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Cross-domain institutional co-operation
An important issue in EU initiatives and academic discussions is the need for enhanced
co-operation of archives, libraries, museums, and other cultural heritage institutions.There is
a general vision and expectation that the age of the domain-fixed institutions will come to
an end and that cultural institutions will co-operate with each other across domains with
regard for example to standards, digitisation, new services.This vision is in particular present
in what users increasingly expect to be able to find on the Internet. From the user's point-
of-view the traditional separation between archives, libraries and museums simply is a
barrier for efficient access to resources. Because users are not interested in institutions and
their different logic of how resources are catalogued, registered, etc., but in themes of
research and study that often encompass institutional borders.
Cross-domain co-operation in not easily achieved
While co-operation of institutions in the same field is most common, cross-domain co-
operation is not easily achieved. In fact, most institutions do not seem to be concerned with
cross-domain co-operation. A recent study on cross domain collaboration between libraries,
museums and archives (ALMs) in Europe, has brought clear results that co-operation with
institutions outside their own field of work is not a task that ranges high on the priority
lists.
The study, which had a European-wide perspective, found:"Currently, the ALM co-
operative efforts reveal to be finally not sufficient enough for the entirety of the European
countries (only 46 `projects' in progress, actually associating the three ALM institutions, were
able to be identified)." Causes for the neglect of co-operative efforts stem "mainly from the
breaking up of the entities and the widely diverse status of the different institutions.The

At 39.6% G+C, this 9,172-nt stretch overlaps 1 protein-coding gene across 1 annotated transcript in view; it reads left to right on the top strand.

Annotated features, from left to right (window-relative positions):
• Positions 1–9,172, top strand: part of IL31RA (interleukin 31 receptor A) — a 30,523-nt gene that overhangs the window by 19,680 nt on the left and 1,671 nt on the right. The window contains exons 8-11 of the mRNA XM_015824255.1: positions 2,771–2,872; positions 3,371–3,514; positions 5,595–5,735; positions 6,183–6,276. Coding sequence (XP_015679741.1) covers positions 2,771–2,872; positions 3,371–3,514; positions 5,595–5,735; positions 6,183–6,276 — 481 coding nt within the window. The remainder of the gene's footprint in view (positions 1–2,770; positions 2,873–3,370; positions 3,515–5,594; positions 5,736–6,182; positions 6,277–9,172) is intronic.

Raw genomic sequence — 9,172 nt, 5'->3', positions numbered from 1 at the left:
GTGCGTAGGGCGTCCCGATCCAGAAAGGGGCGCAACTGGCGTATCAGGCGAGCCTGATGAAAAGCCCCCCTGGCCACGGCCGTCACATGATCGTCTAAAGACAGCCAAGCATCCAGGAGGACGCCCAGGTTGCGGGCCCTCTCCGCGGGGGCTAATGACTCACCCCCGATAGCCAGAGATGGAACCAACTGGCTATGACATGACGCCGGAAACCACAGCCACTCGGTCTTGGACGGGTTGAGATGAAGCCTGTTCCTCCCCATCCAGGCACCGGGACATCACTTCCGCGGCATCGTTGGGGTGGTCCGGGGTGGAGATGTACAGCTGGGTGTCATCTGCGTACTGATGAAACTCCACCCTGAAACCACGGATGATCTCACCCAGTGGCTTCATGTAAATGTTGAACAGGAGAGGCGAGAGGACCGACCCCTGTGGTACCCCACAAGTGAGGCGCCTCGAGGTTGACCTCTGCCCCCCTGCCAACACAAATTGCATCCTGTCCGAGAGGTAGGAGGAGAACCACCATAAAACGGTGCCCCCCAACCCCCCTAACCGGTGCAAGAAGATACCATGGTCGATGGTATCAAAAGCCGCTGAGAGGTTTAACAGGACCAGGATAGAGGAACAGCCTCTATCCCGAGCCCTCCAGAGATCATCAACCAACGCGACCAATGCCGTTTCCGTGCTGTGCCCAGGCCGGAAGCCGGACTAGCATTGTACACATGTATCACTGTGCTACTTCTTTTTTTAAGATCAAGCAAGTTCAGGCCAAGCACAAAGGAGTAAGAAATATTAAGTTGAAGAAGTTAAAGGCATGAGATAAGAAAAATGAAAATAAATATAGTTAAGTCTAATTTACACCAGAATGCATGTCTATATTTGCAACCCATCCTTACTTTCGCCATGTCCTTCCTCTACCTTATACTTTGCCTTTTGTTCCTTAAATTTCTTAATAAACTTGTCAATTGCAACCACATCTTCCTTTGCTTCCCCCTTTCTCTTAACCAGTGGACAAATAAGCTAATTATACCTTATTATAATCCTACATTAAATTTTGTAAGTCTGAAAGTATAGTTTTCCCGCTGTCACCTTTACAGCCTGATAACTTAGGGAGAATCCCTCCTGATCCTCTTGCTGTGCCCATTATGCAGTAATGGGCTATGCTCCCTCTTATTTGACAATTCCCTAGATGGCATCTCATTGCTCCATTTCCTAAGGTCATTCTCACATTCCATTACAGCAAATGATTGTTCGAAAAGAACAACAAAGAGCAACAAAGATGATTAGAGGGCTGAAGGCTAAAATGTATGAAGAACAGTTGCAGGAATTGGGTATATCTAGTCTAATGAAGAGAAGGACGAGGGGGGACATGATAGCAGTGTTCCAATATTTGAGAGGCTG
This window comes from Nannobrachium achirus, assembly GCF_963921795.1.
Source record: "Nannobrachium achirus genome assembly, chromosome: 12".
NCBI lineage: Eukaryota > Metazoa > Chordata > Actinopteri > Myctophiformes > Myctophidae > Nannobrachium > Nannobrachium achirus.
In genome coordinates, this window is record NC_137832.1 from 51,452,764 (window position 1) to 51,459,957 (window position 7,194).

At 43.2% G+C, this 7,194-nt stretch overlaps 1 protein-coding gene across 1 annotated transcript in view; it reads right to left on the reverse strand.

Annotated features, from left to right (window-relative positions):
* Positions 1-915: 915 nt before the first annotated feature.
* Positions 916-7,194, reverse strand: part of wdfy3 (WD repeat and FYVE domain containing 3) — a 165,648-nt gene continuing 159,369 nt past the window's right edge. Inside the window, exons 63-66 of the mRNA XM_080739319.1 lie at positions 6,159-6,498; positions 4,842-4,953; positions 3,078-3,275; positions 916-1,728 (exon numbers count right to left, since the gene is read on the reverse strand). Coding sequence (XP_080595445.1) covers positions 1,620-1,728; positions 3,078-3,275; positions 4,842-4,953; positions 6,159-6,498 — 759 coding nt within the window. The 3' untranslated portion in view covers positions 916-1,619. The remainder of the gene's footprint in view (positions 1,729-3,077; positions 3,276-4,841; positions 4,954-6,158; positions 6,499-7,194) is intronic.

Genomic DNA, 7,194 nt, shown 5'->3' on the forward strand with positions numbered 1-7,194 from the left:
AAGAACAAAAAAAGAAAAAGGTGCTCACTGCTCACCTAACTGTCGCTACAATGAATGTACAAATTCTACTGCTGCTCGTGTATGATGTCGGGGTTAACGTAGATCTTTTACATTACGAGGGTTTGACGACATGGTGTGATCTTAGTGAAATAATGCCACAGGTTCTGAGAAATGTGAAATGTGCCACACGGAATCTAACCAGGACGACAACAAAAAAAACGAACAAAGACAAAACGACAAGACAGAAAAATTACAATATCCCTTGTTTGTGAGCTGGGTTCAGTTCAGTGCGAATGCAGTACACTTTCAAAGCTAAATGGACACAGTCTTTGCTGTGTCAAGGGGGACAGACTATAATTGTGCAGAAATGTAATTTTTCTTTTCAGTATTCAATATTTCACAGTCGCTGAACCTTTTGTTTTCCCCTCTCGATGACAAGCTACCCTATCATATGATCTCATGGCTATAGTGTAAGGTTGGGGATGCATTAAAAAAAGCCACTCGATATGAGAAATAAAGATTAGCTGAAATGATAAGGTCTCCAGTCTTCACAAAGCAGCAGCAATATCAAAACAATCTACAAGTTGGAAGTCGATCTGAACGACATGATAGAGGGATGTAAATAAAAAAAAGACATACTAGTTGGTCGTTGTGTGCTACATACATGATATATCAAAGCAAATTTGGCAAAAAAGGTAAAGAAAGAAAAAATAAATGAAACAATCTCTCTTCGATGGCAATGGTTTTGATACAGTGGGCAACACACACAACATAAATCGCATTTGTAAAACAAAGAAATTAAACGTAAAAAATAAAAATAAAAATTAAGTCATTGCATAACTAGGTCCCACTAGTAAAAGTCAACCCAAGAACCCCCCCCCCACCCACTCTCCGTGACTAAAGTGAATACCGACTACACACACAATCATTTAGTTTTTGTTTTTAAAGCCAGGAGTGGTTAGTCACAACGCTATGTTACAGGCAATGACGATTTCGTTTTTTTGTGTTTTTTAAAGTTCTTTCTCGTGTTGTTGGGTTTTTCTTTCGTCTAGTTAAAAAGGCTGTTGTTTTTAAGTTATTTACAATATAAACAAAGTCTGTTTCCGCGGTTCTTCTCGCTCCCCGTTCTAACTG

priorities retained put in the forefront those projects between institutions in the same field
and choices have to be made given the delays in the modernisation of the structures
themselves."The problems faced in coming to terms with one's own business seem to
contradict co-operation:"A vague conviction, even an objection to the existence of an
ALM collaboration, was expressed occasionally by certain professionals..." (European
Commission, 2000: p. 4+6)
Supporting factors
Although there might generally be a strong blockage to cross-domain co-operation,
there is much exclusion to this observation.Very active in building such co-operations are
for example the Northern countries, which have set up networks and projects that can be
seen as examples of good practice for other countries trying to establish cross-domain
collaboration.
Sweden: Cultural Heritage of the Industrial Era in Sweden
An interesting example for cross-domain co-operation with regard to theme and set up is
the initiative "Cultural Heritage of the Industrial Era in Sweden"
(<http://www.sou.gov.se/kulturarv/>).The initiative illustrates that cross-domain co-
operation can be stimulated if a thematic focus is set in which many institutions can buy
into.The initiative is funded and supervised by the Committee on the Cultural Heritage of
the Industrial Era in Sweden with financial resources of SEK 24.5 million for 1999-2001.
Norway: Netting local history
Started in August 1999, the Netting Local History project aims at a closer collaboration
between archives, libraries and museums by focusing on local history and making accessible
VII ORGANISATIONAL CHANGE
EXAMPLES